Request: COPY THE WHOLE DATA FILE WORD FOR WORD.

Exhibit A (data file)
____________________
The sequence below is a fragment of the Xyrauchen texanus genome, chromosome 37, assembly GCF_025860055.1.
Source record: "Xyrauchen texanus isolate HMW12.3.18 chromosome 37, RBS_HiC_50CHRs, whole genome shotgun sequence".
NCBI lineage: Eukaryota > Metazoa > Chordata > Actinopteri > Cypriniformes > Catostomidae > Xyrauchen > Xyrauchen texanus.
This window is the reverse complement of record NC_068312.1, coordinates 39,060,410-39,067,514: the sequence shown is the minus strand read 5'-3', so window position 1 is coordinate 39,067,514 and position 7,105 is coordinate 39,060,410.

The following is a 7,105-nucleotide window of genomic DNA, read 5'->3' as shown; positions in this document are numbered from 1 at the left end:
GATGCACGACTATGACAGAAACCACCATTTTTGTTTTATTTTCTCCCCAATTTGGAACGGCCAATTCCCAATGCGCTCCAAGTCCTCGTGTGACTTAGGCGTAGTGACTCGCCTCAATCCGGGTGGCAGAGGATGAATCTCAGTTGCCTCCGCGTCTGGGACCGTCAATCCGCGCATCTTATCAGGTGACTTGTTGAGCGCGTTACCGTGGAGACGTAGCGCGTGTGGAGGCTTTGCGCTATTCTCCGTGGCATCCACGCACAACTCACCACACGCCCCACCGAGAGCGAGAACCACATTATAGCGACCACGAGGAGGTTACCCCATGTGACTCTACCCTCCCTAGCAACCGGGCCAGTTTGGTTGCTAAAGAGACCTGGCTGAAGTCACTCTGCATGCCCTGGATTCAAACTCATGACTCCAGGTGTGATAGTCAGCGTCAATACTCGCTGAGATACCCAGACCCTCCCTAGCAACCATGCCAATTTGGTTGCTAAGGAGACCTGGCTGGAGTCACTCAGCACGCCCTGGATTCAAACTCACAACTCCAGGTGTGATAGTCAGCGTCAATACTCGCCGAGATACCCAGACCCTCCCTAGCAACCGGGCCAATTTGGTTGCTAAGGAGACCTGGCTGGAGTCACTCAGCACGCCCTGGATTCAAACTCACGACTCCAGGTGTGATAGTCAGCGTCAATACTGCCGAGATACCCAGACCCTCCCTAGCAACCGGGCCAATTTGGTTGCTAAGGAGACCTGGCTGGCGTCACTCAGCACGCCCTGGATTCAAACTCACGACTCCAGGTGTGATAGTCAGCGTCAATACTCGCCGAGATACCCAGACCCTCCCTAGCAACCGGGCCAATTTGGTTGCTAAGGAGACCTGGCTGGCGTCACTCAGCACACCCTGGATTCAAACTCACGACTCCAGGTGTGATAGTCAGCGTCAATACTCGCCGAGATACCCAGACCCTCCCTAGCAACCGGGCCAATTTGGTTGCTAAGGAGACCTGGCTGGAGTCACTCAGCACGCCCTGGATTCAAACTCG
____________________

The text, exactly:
The sequence below is a fragment of the Xyrauchen texanus genome, chromosome 37, assembly GCF_025860055.1.
Source record: "Xyrauchen texanus isolate HMW12.3.18 chromosome 37, RBS_HiC_50CHRs, whole genome shotgun sequence".
NCBI lineage: Eukaryota > Metazoa > Chordata > Actinopteri > Cypriniformes > Catostomidae > Xyrauchen > Xyrauchen texanus.
This window is the reverse complement of record NC_068312.1, coordinates 39,060,410-39,067,514: the sequence shown is the minus strand read 5'-3', so window position 1 is coordinate 39,067,514 and position 7,105 is coordinate 39,060,410.

The following is a 7,105-nucleotide window of genomic DNA, read 5'->3' as shown; positions in this document are numbered from 1 at the left end:
GATGCACGACTATGACAGAAACCACCATTTTTGTTTTATTTTCTCCCCAATTTGGAACGGCCAATTCCCAATGCGCTCCAAGTCCTCGTGTGACTTAGGCGTAGTGACTCGCCTCAATCCGGGTGGCAGAGGATGAATCTCAGTTGCCTCCGCGTCTGGGACCGTCAATCCGCGCATCTTATCAGGTGACTTGTTGAGCGCGTTACCGTGGAGACGTAGCGCGTGTGGAGGCTTTGCGCTATTCTCCGTGGCATCCACGCACAACTCACCACACGCCCCACCGAGAGCGAGAACCACATTATAGCGACCACGAGGAGGTTACCCCATGTGACTCTACCCTCCCTAGCAACCGGGCCAGTTTGGTTGCTAAAGAGACCTGGCTGAAGTCACTCTGCATGCCCTGGATTCAAACTCATGACTCCAGGTGTGATAGTCAGCGTCAATACTCGCTGAGATACCCAGACCCTCCCTAGCAACCATGCCAATTTGGTTGCTAAGGAGACCTGGCTGGAGTCACTCAGCACGCCCTGGATTCAAACTCACAACTCCAGGTGTGATAGTCAGCGTCAATACTCGCCGAGATACCCAGACCCTCCCTAGCAACCGGGCCAATTTGGTTGCTAAGGAGACCTGGCTGGAGTCACTCAGCACGCCCTGGATTCAAACTCACGACTCCAGGTGTGATAGTCAGCGTCAATACTGCCGAGATACCCAGACCCTCCCTAGCAACCGGGCCAATTTGGTTGCTAAGGAGACCTGGCTGGCGTCACTCAGCACGCCCTGGATTCAAACTCACGACTCCAGGTGTGATAGTCAGCGTCAATACTCGCCGAGATACCCAGACCCTCCCTAGCAACCGGGCCAATTTGGTTGCTAAGGAGACCTGGCTGGCGTCACTCAGCACACCCTGGATTCAAACTCACGACTCCAGGTGTGATAGTCAGCGTCAATACTCGCCGAGATACCCAGACCCTCCCTAGCAACCGGGCCAATTTGGTTGCTAAGGAGACCTGGCTGGAGTCACTCAGCACGCCCTGGATTCAAACTCG